These last two debates have been unsatisfying, haven’t they? I think the Romney camp is probably right that the governor wins in the plausible-president category, which is significant.
I’d like to associate myself with Yuval’s assessment, in many ways, as is often the case.
But the first thing that caught my eye this morning was Church bombings in Nigeria – news of a Church bombing there is a bit like running into a Starbucks in the U.S. at this point.
Now that may, in fact, be a reflection of the times. The debates aren’t everything. The debates really aren’t the educational opportunities they could be so much as they are reality TV shows. Can you put on a good one? Can you plausibly pull off the role of American president? You weren’t always sure Barack Obama could, these three nights. Romney didn’t win the finale, but there are two weeks yet.
There is this one fundamental issue, though; you may have noticed my obsession with it. Religious freedom, as a domestic and international issue, didn’t get time last night, aside from the president paying lip service to “religious minorities.” Never mind a Catholic family in Denver or John Kennedy in Michigan, who President Obama’s Justice Department says has to surrender its integrity — their religious liberty does not follow them into the commercial world — to do business. Welcome to the alternative reality we now live in, where a Bible publisher isn’t sufficiently religious to have a legitimate claim to religious freedom.
You and I — whatever we believe, whether or not we believe in God or how we do — we are stewards of religious liberty, this right that precedes others, that the government doesn’t grant, but protects. Or so it should. Or so the Constitution says. We owe it to those who have fought to protect liberty with their lives. We owe it to the Nigerian for whom going to Mass on Sunday is an act of tremendous bravery, very possibly a final act. We owe it to humanity. We owe it to ourselves, as an act of gratitude, stewardship, and choosing. Do we believe the United States should continue to be a beacon for freedom? Do we even truly value freedom anymore? Do we even know what it is?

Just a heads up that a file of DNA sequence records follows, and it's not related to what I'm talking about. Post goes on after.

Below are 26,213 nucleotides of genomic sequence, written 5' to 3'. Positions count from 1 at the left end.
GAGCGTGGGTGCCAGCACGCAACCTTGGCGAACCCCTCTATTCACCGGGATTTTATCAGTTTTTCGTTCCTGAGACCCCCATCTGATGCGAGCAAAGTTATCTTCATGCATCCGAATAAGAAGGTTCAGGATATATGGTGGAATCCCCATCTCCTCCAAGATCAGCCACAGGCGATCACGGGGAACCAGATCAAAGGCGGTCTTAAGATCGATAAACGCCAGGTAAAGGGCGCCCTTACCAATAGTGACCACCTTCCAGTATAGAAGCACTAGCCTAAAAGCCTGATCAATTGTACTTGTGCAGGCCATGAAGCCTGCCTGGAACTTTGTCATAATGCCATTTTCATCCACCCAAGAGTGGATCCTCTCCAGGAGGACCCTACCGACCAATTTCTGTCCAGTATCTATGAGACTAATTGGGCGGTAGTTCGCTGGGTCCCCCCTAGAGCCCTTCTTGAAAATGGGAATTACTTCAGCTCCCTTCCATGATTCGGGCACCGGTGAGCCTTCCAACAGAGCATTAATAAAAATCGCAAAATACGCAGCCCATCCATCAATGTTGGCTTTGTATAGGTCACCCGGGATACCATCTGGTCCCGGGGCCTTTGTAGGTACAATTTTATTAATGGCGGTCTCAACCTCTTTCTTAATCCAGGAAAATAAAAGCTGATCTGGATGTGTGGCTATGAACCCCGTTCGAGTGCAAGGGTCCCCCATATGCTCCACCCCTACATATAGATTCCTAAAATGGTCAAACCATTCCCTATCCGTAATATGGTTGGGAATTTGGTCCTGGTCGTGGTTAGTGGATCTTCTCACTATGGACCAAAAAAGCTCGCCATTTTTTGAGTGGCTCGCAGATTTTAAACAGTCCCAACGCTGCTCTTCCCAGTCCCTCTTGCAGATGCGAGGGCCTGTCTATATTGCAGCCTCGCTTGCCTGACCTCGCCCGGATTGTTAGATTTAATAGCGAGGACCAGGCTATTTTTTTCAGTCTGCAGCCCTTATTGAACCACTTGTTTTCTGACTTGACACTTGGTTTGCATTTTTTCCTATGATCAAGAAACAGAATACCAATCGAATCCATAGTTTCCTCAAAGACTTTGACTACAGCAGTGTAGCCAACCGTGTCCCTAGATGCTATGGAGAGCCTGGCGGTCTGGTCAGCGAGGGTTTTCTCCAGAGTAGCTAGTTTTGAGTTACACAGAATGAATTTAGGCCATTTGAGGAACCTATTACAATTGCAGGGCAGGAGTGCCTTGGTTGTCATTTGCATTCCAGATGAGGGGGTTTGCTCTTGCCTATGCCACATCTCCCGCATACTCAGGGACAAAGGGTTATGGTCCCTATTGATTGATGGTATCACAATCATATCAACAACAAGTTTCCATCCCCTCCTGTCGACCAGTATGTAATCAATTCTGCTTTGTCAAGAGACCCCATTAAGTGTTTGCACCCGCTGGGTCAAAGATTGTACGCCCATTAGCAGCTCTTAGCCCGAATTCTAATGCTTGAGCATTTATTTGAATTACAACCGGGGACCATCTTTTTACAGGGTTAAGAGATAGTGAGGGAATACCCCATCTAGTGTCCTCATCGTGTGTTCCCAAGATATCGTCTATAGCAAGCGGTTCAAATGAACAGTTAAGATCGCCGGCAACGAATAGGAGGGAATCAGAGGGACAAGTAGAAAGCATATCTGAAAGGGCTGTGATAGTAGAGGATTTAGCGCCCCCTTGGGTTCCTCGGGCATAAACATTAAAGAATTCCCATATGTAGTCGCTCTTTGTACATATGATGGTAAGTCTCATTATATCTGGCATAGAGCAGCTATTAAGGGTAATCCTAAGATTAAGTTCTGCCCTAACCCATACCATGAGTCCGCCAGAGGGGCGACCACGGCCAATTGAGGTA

It is a remarkable thing that “the Mormon issue” isn’t one, isn’t it? But is it a statement about religious tolerance (which Mitt Romney has spoken well about) or an increasingly common understanding of religion as a private thing that doesn’t have much of anything to do with our public lives, unless we invoke God in time of tragedy or as merely a safe harbor in a time of need. An approach to religion that John Kennedy articulated and that has now been institutionalized by this administration, has been struck down by the Supreme Court in one instance, but is very much federal policy now, thanks to the unprecedented regulatory regime Obamacare ushered in, leaving people of faith with conscience objections to abortion, contraception, and sterilization who happen to be employers facing a choice the United States government should not be forcing.
This is important because it is really happening. This is a choice we make in two weeks (some, already, and sooner), that we’re not all even aware of. The Obama administration wins the obfuscation debate, managing to have the issue downplayed and misrepresented as a matter of strategic success. But we do not get our information from David Gregory or CNN or the New York Times – insert name of traditional news source you’re most nostalgic about here — like we used to. You can do some educating about the erosion of religious liberty under Barack Obama’s leadership.